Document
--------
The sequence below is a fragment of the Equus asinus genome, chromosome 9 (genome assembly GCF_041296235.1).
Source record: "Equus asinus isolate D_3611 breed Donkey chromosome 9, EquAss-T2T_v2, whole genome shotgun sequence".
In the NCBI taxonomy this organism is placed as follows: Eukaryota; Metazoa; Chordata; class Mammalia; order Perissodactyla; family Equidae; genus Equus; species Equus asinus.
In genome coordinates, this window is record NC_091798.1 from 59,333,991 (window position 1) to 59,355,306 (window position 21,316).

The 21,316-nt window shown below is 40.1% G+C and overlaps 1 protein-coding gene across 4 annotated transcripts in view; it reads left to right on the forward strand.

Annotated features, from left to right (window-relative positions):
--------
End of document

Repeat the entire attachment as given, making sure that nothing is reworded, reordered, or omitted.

The sequence below is a fragment of the Equus asinus genome, chromosome 9 (genome assembly GCF_041296235.1).
Source record: "Equus asinus isolate D_3611 breed Donkey chromosome 9, EquAss-T2T_v2, whole genome shotgun sequence".
In the NCBI taxonomy this organism is placed as follows: Eukaryota; Metazoa; Chordata; class Mammalia; order Perissodactyla; family Equidae; genus Equus; species Equus asinus.
In genome coordinates, this window is record NC_091798.1 from 59,333,991 (window position 1) to 59,355,306 (window position 21,316).

The 21,316-nt window shown below is 40.1% G+C and overlaps 1 protein-coding gene across 4 annotated transcripts in view; it reads left to right on the forward strand.

Annotated features, from left to right (window-relative positions):